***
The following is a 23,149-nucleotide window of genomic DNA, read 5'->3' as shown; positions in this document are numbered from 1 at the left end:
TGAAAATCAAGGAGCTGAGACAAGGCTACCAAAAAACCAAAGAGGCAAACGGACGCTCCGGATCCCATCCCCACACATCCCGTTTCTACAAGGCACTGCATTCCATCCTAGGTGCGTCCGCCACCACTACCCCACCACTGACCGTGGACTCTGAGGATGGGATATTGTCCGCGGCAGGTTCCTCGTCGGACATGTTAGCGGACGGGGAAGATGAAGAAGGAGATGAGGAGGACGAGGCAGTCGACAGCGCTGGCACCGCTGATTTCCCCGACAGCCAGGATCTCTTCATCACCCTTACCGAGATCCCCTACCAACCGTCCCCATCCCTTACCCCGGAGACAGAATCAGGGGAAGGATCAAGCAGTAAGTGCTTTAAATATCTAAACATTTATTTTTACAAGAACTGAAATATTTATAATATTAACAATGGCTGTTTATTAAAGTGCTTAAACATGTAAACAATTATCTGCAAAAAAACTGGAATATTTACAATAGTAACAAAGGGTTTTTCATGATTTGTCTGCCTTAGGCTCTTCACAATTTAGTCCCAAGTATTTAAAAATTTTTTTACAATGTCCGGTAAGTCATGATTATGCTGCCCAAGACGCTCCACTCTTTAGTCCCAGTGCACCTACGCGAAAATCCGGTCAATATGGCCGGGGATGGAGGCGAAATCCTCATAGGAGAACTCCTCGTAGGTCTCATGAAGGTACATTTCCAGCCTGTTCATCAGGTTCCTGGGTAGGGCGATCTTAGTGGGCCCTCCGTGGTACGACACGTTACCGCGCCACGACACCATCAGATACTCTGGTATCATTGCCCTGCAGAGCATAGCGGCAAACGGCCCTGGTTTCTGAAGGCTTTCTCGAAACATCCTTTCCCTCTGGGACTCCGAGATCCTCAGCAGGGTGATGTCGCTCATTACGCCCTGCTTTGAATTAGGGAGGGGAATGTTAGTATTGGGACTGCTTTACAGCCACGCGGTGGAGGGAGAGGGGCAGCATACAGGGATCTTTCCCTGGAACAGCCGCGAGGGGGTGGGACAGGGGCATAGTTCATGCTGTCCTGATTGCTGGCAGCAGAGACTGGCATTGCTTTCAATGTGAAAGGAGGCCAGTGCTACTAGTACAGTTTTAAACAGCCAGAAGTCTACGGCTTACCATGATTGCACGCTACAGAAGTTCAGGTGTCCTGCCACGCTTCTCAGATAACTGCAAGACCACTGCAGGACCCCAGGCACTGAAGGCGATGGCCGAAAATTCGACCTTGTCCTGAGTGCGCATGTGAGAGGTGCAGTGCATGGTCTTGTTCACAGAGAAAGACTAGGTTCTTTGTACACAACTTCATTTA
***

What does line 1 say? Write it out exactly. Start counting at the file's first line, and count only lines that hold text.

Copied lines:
The following is a 23,149-nucleotide window of genomic DNA, read 5'->3' as shown; positions in this document are numbered from 1 at the left end: